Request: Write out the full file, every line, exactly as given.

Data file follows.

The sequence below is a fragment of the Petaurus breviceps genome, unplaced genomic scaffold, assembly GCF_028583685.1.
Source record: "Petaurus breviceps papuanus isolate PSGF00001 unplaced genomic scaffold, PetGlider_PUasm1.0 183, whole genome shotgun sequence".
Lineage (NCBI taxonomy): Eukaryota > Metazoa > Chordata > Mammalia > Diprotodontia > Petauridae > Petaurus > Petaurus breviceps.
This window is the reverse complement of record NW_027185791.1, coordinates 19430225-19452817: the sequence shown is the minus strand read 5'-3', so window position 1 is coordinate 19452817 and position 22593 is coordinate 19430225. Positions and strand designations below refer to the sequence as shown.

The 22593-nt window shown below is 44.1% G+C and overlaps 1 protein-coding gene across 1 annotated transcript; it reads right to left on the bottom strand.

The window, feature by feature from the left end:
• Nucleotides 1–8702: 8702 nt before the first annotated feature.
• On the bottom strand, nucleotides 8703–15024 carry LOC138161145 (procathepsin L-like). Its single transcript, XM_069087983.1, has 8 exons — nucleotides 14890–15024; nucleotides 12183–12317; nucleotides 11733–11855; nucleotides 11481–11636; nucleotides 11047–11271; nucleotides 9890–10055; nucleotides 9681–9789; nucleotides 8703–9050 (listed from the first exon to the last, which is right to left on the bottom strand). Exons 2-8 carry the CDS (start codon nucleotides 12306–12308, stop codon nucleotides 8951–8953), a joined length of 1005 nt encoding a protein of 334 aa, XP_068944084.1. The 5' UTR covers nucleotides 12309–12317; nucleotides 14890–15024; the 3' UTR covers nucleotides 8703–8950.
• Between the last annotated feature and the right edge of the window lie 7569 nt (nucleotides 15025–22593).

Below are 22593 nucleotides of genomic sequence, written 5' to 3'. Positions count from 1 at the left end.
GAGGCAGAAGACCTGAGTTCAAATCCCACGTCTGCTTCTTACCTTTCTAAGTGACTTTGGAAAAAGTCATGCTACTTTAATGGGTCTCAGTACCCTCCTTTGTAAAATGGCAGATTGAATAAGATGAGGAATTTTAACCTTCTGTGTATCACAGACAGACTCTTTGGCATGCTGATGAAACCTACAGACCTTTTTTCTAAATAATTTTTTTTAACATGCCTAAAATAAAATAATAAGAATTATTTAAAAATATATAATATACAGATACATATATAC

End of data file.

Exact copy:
The sequence below is a fragment of the Petaurus breviceps genome, unplaced genomic scaffold, assembly GCF_028583685.1.
Source record: "Petaurus breviceps papuanus isolate PSGF00001 unplaced genomic scaffold, PetGlider_PUasm1.0 183, whole genome shotgun sequence".
Lineage (NCBI taxonomy): Eukaryota > Metazoa > Chordata > Mammalia > Diprotodontia > Petauridae > Petaurus > Petaurus breviceps.
This window is the reverse complement of record NW_027185791.1, coordinates 19430225-19452817: the sequence shown is the minus strand read 5'-3', so window position 1 is coordinate 19452817 and position 22593 is coordinate 19430225. Positions and strand designations below refer to the sequence as shown.

The 22593-nt window shown below is 44.1% G+C and overlaps 1 protein-coding gene across 1 annotated transcript; it reads right to left on the bottom strand.

The window, feature by feature from the left end:
• Nucleotides 1–8702: 8702 nt before the first annotated feature.
• On the bottom strand, nucleotides 8703–15024 carry LOC138161145 (procathepsin L-like). Its single transcript, XM_069087983.1, has 8 exons — nucleotides 14890–15024; nucleotides 12183–12317; nucleotides 11733–11855; nucleotides 11481–11636; nucleotides 11047–11271; nucleotides 9890–10055; nucleotides 9681–9789; nucleotides 8703–9050 (listed from the first exon to the last, which is right to left on the bottom strand). Exons 2-8 carry the CDS (start codon nucleotides 12306–12308, stop codon nucleotides 8951–8953), a joined length of 1005 nt encoding a protein of 334 aa, XP_068944084.1. The 5' UTR covers nucleotides 12309–12317; nucleotides 14890–15024; the 3' UTR covers nucleotides 8703–8950.
• Between the last annotated feature and the right edge of the window lie 7569 nt (nucleotides 15025–22593).

Below are 22593 nucleotides of genomic sequence, written 5' to 3'. Positions count from 1 at the left end.
GAGGCAGAAGACCTGAGTTCAAATCCCACGTCTGCTTCTTACCTTTCTAAGTGACTTTGGAAAAAGTCATGCTACTTTAATGGGTCTCAGTACCCTCCTTTGTAAAATGGCAGATTGAATAAGATGAGGAATTTTAACCTTCTGTGTATCACAGACAGACTCTTTGGCATGCTGATGAAACCTACAGACCTTTTTTCTAAATAATTTTTTTTAACATGCCTAAAATAAAATAATAAGAATTATTTAAAAATATATAATATACAGATACATATATAC